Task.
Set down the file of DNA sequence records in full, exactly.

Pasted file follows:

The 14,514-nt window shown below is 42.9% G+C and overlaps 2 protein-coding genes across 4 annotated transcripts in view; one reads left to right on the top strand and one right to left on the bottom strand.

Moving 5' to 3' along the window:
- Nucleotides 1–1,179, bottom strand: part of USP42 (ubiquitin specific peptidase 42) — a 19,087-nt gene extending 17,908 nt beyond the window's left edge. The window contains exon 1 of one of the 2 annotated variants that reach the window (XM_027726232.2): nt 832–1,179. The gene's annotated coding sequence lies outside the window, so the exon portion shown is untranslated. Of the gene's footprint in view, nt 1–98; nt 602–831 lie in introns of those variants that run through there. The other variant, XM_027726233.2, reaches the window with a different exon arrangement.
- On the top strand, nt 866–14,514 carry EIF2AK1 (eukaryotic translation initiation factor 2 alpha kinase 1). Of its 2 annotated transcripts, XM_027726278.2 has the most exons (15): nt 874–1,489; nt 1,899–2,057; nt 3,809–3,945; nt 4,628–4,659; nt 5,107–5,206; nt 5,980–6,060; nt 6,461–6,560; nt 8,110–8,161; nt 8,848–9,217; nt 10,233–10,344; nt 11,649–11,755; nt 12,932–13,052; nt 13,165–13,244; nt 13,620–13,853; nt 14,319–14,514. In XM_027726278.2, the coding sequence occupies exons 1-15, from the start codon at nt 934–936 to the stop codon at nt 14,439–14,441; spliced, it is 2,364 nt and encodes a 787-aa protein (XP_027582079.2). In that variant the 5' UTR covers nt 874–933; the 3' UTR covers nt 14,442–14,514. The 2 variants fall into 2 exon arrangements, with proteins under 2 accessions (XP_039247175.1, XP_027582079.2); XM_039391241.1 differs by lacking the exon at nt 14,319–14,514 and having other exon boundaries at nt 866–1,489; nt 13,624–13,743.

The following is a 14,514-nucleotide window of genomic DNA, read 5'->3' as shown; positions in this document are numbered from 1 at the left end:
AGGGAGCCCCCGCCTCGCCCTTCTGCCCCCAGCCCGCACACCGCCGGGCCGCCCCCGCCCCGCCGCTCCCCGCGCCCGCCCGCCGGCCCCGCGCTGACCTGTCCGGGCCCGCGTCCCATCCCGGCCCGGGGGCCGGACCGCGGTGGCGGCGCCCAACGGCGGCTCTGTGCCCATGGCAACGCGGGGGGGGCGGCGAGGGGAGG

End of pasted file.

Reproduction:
The 14,514-nt window shown below is 42.9% G+C and overlaps 2 protein-coding genes across 4 annotated transcripts in view; one reads left to right on the top strand and one right to left on the bottom strand.

Moving 5' to 3' along the window:
- Nucleotides 1–1,179, bottom strand: part of USP42 (ubiquitin specific peptidase 42) — a 19,087-nt gene extending 17,908 nt beyond the window's left edge. The window contains exon 1 of one of the 2 annotated variants that reach the window (XM_027726232.2): nt 832–1,179. The gene's annotated coding sequence lies outside the window, so the exon portion shown is untranslated. Of the gene's footprint in view, nt 1–98; nt 602–831 lie in introns of those variants that run through there. The other variant, XM_027726233.2, reaches the window with a different exon arrangement.
- On the top strand, nt 866–14,514 carry EIF2AK1 (eukaryotic translation initiation factor 2 alpha kinase 1). Of its 2 annotated transcripts, XM_027726278.2 has the most exons (15): nt 874–1,489; nt 1,899–2,057; nt 3,809–3,945; nt 4,628–4,659; nt 5,107–5,206; nt 5,980–6,060; nt 6,461–6,560; nt 8,110–8,161; nt 8,848–9,217; nt 10,233–10,344; nt 11,649–11,755; nt 12,932–13,052; nt 13,165–13,244; nt 13,620–13,853; nt 14,319–14,514. In XM_027726278.2, the coding sequence occupies exons 1-15, from the start codon at nt 934–936 to the stop codon at nt 14,439–14,441; spliced, it is 2,364 nt and encodes a 787-aa protein (XP_027582079.2). In that variant the 5' UTR covers nt 874–933; the 3' UTR covers nt 14,442–14,514. The 2 variants fall into 2 exon arrangements, with proteins under 2 accessions (XP_039247175.1, XP_027582079.2); XM_039391241.1 differs by lacking the exon at nt 14,319–14,514 and having other exon boundaries at nt 866–1,489; nt 13,624–13,743.

The following is a 14,514-nucleotide window of genomic DNA, read 5'->3' as shown; positions in this document are numbered from 1 at the left end:
AGGGAGCCCCCGCCTCGCCCTTCTGCCCCCAGCCCGCACACCGCCGGGCCGCCCCCGCCCCGCCGCTCCCCGCGCCCGCCCGCCGGCCCCGCGCTGACCTGTCCGGGCCCGCGTCCCATCCCGGCCCGGGGGCCGGACCGCGGTGGCGGCGCCCAACGGCGGCTCTGTGCCCATGGCAACGCGGGGGGGGCGGCGAGGGGAGG